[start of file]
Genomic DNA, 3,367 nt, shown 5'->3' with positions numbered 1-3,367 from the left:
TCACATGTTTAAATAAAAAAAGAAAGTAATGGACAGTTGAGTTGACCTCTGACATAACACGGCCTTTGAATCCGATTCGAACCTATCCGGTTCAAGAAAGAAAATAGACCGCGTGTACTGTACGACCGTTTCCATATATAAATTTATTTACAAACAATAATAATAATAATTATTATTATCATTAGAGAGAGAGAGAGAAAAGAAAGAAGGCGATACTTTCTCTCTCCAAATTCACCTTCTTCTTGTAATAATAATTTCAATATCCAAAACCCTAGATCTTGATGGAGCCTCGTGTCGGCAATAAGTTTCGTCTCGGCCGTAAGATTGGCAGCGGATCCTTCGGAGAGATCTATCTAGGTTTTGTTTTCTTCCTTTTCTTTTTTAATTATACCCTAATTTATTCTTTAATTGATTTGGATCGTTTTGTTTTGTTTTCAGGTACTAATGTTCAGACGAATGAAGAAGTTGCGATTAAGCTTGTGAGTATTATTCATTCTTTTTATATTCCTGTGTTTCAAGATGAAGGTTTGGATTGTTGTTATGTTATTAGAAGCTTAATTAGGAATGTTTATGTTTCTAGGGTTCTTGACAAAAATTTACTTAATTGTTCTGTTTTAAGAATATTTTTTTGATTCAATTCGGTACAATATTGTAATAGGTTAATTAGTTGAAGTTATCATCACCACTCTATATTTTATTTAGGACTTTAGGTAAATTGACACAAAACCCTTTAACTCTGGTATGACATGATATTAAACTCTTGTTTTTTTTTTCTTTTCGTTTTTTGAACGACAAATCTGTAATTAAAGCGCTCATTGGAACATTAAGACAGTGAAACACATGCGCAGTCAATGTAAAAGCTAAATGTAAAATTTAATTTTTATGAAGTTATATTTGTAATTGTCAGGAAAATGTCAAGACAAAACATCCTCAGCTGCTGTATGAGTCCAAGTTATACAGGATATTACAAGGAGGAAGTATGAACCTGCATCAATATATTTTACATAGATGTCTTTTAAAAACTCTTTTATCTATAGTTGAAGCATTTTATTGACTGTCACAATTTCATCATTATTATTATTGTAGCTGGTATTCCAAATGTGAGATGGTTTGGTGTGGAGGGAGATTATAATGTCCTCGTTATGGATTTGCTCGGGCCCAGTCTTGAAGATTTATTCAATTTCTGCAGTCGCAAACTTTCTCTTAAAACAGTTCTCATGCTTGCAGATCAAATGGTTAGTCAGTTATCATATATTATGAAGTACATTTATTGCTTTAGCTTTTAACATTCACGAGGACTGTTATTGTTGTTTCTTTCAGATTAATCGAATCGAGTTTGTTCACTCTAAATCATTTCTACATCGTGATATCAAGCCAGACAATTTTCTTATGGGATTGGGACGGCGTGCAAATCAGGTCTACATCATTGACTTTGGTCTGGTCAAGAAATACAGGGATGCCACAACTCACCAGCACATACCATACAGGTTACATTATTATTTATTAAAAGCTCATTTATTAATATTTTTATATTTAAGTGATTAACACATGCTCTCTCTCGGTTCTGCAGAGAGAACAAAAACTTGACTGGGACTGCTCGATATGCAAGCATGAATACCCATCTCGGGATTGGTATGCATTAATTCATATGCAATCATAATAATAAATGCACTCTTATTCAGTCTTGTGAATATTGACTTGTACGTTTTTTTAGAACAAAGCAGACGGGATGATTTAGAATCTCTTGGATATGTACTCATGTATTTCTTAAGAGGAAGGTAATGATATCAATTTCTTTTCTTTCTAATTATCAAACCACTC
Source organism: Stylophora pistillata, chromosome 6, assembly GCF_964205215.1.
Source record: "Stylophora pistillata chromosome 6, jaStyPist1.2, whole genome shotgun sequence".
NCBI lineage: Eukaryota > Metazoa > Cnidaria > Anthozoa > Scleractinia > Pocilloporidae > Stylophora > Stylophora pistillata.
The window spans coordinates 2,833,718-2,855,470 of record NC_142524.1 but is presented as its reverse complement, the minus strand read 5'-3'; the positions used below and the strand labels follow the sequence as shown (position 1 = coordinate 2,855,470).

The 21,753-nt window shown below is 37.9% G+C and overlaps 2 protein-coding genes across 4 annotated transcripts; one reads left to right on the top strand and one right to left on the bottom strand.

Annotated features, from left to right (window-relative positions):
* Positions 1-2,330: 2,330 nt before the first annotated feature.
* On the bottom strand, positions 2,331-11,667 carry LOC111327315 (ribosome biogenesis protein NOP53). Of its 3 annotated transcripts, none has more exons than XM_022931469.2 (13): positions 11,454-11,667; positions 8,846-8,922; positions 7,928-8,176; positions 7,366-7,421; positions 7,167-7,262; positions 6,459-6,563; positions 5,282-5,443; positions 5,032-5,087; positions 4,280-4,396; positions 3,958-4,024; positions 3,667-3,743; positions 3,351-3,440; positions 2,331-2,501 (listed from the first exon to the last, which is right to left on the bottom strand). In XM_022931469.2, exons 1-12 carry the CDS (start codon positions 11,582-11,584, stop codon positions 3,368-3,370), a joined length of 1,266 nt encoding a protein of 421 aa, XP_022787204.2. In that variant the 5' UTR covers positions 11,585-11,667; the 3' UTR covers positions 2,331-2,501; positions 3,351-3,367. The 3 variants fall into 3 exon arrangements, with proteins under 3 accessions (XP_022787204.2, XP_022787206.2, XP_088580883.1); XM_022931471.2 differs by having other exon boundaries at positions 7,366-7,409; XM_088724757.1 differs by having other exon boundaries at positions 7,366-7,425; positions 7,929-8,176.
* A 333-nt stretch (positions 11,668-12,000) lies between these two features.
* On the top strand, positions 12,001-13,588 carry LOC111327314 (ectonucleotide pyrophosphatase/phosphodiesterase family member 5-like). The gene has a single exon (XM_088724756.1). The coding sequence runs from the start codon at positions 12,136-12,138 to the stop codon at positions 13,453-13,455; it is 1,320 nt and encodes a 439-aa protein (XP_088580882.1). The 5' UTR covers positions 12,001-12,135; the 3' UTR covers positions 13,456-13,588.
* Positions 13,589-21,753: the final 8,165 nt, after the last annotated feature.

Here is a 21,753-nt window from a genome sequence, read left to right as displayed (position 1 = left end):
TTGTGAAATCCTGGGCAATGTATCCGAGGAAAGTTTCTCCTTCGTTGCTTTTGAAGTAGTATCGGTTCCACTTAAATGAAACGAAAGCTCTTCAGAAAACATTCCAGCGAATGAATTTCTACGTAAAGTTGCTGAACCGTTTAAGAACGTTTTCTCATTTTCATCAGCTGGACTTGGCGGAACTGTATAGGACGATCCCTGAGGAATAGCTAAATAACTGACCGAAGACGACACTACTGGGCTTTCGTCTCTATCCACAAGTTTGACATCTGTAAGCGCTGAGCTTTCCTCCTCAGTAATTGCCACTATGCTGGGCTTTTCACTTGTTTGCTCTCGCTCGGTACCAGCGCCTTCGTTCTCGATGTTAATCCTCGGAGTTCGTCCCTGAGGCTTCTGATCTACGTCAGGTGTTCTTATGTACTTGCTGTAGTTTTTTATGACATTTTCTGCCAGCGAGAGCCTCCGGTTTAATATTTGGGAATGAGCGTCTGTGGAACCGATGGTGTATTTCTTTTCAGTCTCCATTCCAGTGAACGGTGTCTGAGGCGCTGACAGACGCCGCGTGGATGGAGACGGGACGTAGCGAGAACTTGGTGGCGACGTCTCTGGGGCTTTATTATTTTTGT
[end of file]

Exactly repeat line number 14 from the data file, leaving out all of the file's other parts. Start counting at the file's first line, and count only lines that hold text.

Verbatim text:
Here is a 21,753-nt window from a genome sequence, read left to right as displayed (position 1 = left end):